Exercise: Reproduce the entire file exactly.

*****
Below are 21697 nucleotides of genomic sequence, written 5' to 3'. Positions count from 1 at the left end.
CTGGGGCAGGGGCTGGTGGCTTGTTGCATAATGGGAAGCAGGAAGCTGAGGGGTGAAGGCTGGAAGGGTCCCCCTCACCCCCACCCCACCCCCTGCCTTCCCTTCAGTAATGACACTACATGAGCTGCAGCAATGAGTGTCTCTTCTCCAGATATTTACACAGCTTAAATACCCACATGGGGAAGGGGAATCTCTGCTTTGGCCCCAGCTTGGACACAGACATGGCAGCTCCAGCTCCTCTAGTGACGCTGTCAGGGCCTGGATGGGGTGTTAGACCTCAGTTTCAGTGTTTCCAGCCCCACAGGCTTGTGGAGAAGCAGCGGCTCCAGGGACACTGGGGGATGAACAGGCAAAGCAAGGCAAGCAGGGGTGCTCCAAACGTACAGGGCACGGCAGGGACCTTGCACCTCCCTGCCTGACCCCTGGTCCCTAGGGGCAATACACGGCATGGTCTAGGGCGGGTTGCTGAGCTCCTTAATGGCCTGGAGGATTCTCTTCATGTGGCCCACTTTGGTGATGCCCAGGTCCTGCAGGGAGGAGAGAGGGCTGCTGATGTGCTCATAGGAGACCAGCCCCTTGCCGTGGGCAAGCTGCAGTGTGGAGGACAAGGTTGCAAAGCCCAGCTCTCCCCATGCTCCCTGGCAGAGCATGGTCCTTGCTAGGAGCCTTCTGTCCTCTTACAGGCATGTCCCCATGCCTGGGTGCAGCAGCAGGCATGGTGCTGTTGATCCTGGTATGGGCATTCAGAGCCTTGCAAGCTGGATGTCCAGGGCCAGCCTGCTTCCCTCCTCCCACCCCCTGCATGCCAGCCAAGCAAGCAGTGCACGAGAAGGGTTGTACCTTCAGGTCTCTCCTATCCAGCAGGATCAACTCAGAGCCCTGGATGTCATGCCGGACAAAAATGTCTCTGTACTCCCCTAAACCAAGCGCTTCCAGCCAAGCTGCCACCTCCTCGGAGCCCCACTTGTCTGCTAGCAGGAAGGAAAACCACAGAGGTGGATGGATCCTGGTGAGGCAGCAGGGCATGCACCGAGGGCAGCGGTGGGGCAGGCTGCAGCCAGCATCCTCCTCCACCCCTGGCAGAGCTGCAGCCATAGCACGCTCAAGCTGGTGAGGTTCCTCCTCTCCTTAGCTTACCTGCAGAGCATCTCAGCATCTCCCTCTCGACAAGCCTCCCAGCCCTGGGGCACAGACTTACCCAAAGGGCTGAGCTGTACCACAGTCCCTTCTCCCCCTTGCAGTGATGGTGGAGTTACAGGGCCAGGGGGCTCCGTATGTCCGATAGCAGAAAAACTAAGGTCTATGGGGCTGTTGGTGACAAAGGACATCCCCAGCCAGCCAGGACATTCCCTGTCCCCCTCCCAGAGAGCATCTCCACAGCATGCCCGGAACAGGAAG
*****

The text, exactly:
Below are 21697 nucleotides of genomic sequence, written 5' to 3'. Positions count from 1 at the left end.
CTGGGGCAGGGGCTGGTGGCTTGTTGCATAATGGGAAGCAGGAAGCTGAGGGGTGAAGGCTGGAAGGGTCCCCCTCACCCCCACCCCACCCCCTGCCTTCCCTTCAGTAATGACACTACATGAGCTGCAGCAATGAGTGTCTCTTCTCCAGATATTTACACAGCTTAAATACCCACATGGGGAAGGGGAATCTCTGCTTTGGCCCCAGCTTGGACACAGACATGGCAGCTCCAGCTCCTCTAGTGACGCTGTCAGGGCCTGGATGGGGTGTTAGACCTCAGTTTCAGTGTTTCCAGCCCCACAGGCTTGTGGAGAAGCAGCGGCTCCAGGGACACTGGGGGATGAACAGGCAAAGCAAGGCAAGCAGGGGTGCTCCAAACGTACAGGGCACGGCAGGGACCTTGCACCTCCCTGCCTGACCCCTGGTCCCTAGGGGCAATACACGGCATGGTCTAGGGCGGGTTGCTGAGCTCCTTAATGGCCTGGAGGATTCTCTTCATGTGGCCCACTTTGGTGATGCCCAGGTCCTGCAGGGAGGAGAGAGGGCTGCTGATGTGCTCATAGGAGACCAGCCCCTTGCCGTGGGCAAGCTGCAGTGTGGAGGACAAGGTTGCAAAGCCCAGCTCTCCCCATGCTCCCTGGCAGAGCATGGTCCTTGCTAGGAGCCTTCTGTCCTCTTACAGGCATGTCCCCATGCCTGGGTGCAGCAGCAGGCATGGTGCTGTTGATCCTGGTATGGGCATTCAGAGCCTTGCAAGCTGGATGTCCAGGGCCAGCCTGCTTCCCTCCTCCCACCCCCTGCATGCCAGCCAAGCAAGCAGTGCACGAGAAGGGTTGTACCTTCAGGTCTCTCCTATCCAGCAGGATCAACTCAGAGCCCTGGATGTCATGCCGGACAAAAATGTCTCTGTACTCCCCTAAACCAAGCGCTTCCAGCCAAGCTGCCACCTCCTCGGAGCCCCACTTGTCTGCTAGCAGGAAGGAAAACCACAGAGGTGGATGGATCCTGGTGAGGCAGCAGGGCATGCACCGAGGGCAGCGGTGGGGCAGGCTGCAGCCAGCATCCTCCTCCACCCCTGGCAGAGCTGCAGCCATAGCACGCTCAAGCTGGTGAGGTTCCTCCTCTCCTTAGCTTACCTGCAGAGCATCTCAGCATCTCCCTCTCGACAAGCCTCCCAGCCCTGGGGCACAGACTTACCCAAAGGGCTGAGCTGTACCACAGTCCCTTCTCCCCCTTGCAGTGATGGTGGAGTTACAGGGCCAGGGGGCTCCGTATGTCCGATAGCAGAAAAACTAAGGTCTATGGGGCTGTTGGTGACAAAGGACATCCCCAGCCAGCCAGGACATTCCCTGTCCCCCTCCCAGAGAGCATCTCCACAGCATGCCCGGAACAGGAAG